I have been using this digital projector for several programs lately and am very impressed. This exact model is no longer made, but I will probably be purchasing the currently comparable one in the spring. I think it has an excellent balance between features and price.
The projector belongs to the local public library, but can be checked out for use by groups. I’ve had the occasion to use it several times in the past month, and I like it a lot. I have previously used several other makes and models of digital projectors. I wish I had the tech info on those, because I could tell you not to buy them! Wow... really awful. I am in the market to buy one of my own, perhaps as soon as 4 months, and I liked this one so much that I looked it up. Of course, this particular model, the ViewSonic PJ562, is already discontinued, but there is a comparable one for under $1000.
The overall case on this is 11.7 x 9.2 x 2.6 inches high with a weight of about 5.5 pounds. This is very compact and easy to deal with.
This digital projector has 2000 lumens of power for bright and sharp pictures even when the room can not be darkened very well. Nothing ruins a presentation like having good pictures projected poorly. This is my number one requirement when I do choose a projector to buy, and this one delivers.
The focus is manual, and you can adjust for vertical keyholing. There is a leg in the front to raise the projector. It adjusts to screen resolutions from 800x640 to a maximum of 1600x1200 pixels. This is controlled from the computer. There are plugs for two separate computers, and audio input as well.
Another really fine feature of this projector is the short throw length. At a distance of just under 6 feet from the screen you can get a clear image that is 100" on the diagonal. There are projectors with shorter ranges, but the price climbs steeply. Maximum throw is about 30 feet. I sometimes have to give programs in very small rooms, and this short distance is also really important to me. If you can only get a picture that is 3 x 4 feet (60" diagonal) it is difficult for people to enjoy the pictures and sometimes even read words.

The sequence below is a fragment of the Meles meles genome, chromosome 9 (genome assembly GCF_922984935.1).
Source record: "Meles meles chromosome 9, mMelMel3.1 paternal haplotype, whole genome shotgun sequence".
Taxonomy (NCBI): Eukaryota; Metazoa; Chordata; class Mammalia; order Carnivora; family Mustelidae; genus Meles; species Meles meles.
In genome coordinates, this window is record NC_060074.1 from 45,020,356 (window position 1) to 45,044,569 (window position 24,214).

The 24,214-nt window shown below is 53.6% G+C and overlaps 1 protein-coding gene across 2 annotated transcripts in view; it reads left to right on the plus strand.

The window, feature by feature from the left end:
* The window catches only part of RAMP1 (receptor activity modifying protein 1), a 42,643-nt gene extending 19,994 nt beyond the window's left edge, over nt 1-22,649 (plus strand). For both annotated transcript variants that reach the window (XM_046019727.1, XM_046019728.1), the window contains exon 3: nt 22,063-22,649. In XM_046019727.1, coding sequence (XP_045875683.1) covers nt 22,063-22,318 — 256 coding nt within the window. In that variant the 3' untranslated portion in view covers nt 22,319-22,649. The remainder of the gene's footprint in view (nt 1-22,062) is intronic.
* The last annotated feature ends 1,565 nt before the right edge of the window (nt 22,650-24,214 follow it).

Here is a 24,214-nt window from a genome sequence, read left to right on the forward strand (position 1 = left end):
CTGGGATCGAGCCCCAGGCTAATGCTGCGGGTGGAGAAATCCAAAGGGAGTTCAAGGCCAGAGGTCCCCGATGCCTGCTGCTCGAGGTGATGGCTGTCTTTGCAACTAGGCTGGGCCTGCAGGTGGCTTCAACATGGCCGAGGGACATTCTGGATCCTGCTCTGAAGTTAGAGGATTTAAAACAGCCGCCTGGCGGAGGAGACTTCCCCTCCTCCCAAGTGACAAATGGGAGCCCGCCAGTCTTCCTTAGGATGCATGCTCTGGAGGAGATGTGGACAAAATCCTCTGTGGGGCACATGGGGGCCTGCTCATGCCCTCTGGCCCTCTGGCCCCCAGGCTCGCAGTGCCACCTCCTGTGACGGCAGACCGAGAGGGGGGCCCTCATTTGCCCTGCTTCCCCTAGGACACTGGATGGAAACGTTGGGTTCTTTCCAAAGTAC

I have not used the audio input at all, so can’t say anything about that. It also comes with a remote control, but I did not use that either; I simply controlled the program from my computer.
It was easy to connect to my computer. Getting digital projectors set up properly can be a real headache. The first time I used this with my laptop it was quite a chore, but it turned out that the issue was my computer’s video card, not the projector. As soon as we found the correct tool panel, we got it to work fine.
One review I have read about this projector says that it is not good enough for displaying lots of fine figures or columns of numbers (if you need to show large spread sheets, for example), but unless you REALLY are filling the screen with numbers, this display looks quite crisp to me.
The carrying case is soft sided, with no pockets. Everything just rattles around loose inside and it’s not even padded. I would want to buy a different case!
This model is discontinued, but the ViewSonic PJD5351 is the currently comparable model, and it is on my list of serious contenders. The ViewSonic PJ562 retailed for $1300. The ViewSonic PJD5351 is down to $773. If you could pick up a lightly used one of this model, it would be well worth it.
Update On Jun 03, 2011: I was able to buy a used ViewSonic PJ562 for $140 this year and I am very happy with it for all the above reasons. (Not to mention the low price!) A replacement bulb is about $100, an average price for a digital projector. At 2000 hours of use a nag screen begins to appear when you first hook up the projector, to remind you to replace the bulb.